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The Continued Evolution of Harley Quinn, by Angela Rairden

comic reviews dc comics Harley Quinn review Riley Rossmo Stephanie Phillips

Harley Quinn went from being a notorious criminal as the Joker’s girlfriend in Gotham to being a well-intentioned, but not exactly law-abiding, anti-hero when she got a fresh start in Jersey. Now, in her newest reboot from writer Stephanie Phillips, Harley’s looking to become…a hero?!?

In March’s Harley Quinn #1, everyone’s favorite psychiatrist-turned-delinquent clown finally returns to Gotham with an aim to make amends for her past misdeeds. This is not the same Gotham as the one she left, however. This Gotham is still shook from the Joker War, the aftermath of which has left the good people of Gotham with a real hatred of both clowns and vigilantes. Harley hopes to help the city recover, a task which may prove to be a bit of a high order. Especially when there are plenty of people who want the city to remain broken for their own nefarious purposes.

The comic opens with Harley down in the Gotham sewers, where her attempts to make amends with Killer Croc by presenting him with a homemade, gluten free cake with the words “I’m sorry” written in pink icing have not been well received. A fight ensues between them, after which Harley drags herself out of the sewers into the pouring rain of Gotham while she reflects on the nature of the city itself. She also bemoans the fact that, “no matter how much you change…the past still lingers like gas in a crowded elevator.” Which is a very Harley way of saying that, no matter how much she changes her image and no matter how many rights she wrongs, the characters of Gotham will only ever see her as her criminal past self and the Joker’s former accomplice.

This is set to be the theme of this new Harley relaunch. Harley’s personal path to redemption appears that it will be a long and bumpy one as she fights to change everyone’s opinions of her. Even Batman himself is skeptical of Harley’s newfound desire to do good, but begrudgingly allows her to tag along and prove herself, just so long as she doesn’t make a mess.

Phillips’ writing in this issue hits all the right notes. Harley’s trademark frankness and humor come through throughout the comic just as well as her sorrow at realizing how much Gotham has changed does. Although often brushed off as zany, silly, and perhaps a little ditzy, Harley has never been as one-dimensional as that, and it’s clear that Phillips understands that. She has Harley utilizing both her past as a psychiatrist and her insider info as a former member of Joker’s gang to help Batman settle the unrest that the Joker War has wrought in Gotham.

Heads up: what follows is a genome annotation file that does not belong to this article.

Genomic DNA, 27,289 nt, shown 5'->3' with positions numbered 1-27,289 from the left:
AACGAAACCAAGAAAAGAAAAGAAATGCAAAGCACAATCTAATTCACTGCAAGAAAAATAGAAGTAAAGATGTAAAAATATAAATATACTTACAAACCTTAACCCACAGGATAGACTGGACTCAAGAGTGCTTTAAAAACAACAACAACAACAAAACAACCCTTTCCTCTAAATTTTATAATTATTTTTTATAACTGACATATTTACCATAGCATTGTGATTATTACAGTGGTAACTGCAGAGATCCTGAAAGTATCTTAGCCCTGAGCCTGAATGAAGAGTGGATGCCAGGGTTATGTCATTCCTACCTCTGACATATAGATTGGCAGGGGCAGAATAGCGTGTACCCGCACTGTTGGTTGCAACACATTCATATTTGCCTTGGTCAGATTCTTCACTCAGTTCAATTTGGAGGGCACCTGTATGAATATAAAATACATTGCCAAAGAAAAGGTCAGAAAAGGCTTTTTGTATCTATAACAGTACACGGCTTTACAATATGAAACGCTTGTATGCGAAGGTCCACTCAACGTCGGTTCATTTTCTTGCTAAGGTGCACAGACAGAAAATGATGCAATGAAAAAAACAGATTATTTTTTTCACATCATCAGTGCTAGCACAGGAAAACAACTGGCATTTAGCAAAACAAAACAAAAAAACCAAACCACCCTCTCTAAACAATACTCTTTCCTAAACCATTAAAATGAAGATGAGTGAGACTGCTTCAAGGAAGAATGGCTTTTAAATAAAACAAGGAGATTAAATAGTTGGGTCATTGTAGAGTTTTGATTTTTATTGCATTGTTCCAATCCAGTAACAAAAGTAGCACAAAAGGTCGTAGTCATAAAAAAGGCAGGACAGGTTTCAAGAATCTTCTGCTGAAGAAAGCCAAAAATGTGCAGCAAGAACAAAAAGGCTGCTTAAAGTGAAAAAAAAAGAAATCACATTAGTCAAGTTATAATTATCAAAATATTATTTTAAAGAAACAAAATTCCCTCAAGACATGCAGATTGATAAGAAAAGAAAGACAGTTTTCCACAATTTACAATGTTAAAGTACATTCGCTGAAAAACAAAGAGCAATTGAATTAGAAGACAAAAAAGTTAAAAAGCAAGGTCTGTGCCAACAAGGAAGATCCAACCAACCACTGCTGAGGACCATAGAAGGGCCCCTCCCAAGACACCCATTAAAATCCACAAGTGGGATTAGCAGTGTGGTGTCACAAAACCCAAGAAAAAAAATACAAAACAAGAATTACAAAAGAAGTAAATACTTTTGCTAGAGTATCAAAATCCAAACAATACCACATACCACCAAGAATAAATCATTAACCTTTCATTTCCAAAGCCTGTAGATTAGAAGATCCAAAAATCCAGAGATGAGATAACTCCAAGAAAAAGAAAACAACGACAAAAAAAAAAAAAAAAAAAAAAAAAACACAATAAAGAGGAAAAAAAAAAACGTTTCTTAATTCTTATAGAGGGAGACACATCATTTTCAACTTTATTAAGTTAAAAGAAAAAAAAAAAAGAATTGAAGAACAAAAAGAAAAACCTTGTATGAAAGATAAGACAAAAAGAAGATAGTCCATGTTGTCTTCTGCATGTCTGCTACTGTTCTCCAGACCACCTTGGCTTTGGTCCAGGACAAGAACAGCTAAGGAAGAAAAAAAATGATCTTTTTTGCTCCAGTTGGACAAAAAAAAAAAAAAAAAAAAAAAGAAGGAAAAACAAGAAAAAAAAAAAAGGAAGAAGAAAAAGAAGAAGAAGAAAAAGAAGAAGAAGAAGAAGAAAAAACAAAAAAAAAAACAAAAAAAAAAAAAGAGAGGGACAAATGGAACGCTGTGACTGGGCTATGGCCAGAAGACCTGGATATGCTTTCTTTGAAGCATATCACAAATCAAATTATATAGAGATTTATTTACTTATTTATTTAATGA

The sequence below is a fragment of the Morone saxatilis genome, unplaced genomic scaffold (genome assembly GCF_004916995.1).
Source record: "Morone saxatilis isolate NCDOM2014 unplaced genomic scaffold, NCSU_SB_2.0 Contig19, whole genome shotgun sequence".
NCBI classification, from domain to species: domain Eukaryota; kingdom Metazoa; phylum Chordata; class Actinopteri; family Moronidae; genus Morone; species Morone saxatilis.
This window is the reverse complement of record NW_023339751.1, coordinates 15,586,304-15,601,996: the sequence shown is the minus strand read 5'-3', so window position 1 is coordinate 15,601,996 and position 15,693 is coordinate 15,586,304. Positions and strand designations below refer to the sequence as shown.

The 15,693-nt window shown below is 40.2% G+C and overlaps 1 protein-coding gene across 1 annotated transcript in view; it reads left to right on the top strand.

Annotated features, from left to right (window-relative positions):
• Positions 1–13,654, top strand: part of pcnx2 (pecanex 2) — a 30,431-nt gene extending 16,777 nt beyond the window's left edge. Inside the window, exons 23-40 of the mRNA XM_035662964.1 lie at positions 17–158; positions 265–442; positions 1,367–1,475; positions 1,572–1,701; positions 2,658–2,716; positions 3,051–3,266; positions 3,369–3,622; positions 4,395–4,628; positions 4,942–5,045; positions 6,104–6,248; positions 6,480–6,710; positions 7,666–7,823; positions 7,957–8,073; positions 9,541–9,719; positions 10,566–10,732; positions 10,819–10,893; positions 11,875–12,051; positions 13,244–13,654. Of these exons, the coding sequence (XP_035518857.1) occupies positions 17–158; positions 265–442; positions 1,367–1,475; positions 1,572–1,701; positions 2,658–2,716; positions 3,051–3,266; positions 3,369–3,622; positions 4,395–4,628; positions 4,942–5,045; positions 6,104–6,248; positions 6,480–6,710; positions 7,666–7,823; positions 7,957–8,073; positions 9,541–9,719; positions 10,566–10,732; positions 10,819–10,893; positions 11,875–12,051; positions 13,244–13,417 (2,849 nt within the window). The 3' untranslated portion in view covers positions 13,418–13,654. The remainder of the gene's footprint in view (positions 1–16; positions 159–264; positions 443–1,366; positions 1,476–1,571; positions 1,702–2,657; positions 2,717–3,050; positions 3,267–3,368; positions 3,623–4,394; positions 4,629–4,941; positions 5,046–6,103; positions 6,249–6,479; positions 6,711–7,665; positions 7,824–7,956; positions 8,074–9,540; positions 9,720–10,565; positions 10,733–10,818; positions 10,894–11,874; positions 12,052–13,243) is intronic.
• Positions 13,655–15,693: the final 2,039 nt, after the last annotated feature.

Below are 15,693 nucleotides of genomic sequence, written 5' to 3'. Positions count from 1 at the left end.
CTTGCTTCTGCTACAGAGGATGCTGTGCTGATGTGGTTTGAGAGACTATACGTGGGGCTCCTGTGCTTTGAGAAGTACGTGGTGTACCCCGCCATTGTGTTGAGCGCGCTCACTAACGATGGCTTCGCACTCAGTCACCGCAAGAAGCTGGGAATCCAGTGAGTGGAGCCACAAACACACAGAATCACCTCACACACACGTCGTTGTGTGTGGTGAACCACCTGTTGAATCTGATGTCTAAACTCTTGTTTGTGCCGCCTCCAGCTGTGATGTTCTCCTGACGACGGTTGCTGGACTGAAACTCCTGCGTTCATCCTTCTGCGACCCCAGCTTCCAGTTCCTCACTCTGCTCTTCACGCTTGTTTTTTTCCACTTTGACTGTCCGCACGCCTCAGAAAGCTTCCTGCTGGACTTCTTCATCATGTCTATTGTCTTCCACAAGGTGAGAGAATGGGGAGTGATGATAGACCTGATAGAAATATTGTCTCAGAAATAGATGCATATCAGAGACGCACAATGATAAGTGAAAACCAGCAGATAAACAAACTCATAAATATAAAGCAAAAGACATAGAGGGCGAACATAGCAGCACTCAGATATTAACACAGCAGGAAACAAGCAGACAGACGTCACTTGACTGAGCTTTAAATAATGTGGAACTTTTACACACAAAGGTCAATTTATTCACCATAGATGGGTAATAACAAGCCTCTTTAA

As part of this relaunch, artist Riley Rossmo has designed a new outfit for Harley that hails back to the iconic red and black outfit that she first appeared it, but with a more mature look to it. It’s sexy, but not too sexy, and it looks like it might actually be comfortable. It’s also a bit of a mashup with Harley’s more recent looks as it leaves her pig-tails long and blonde with blue and pink tips, a look first seen in 2016’s Suicide Squad movie.

Overall, however, Rossmo’s art doesn’t seem to fit the comic. It’s overly cartoonish and it’s even hard to make out details at times. Scenes that take place in the distance are overly simplistic and, although it is clear which emotions Harley is feeling based upon her expressions, the depictions of her face are uncomely. This art style feels more suited to a dark, horror comic than a Harley Quinn comic, even one that's taking place in a bleak Gotham landscape. To that note, the colors by Ivan Plascencia do an excellent job of portraying just enough darkness in a comic set at night, but still maintain pleasurable hints of brighter shades, while the letters by Deron Bennett are varied and fun.

Still, the storyline is compelling enough that one can look past the art, especially as the final page of issue one promises the return of another well-known Batman villain to the streets of Gotham.


Angela “LaLa” Rairden is an avid fan of comic books, Star Wars, and most things nerdy. A cosplayer, she loves to attend comic cons dressed as her favorite fictional characters, particularly Harley Quinn. Although her day job is at a grocery store, writing has always been her true calling. She lives in the Pacific Northwest, where she is currently writing her first novel.

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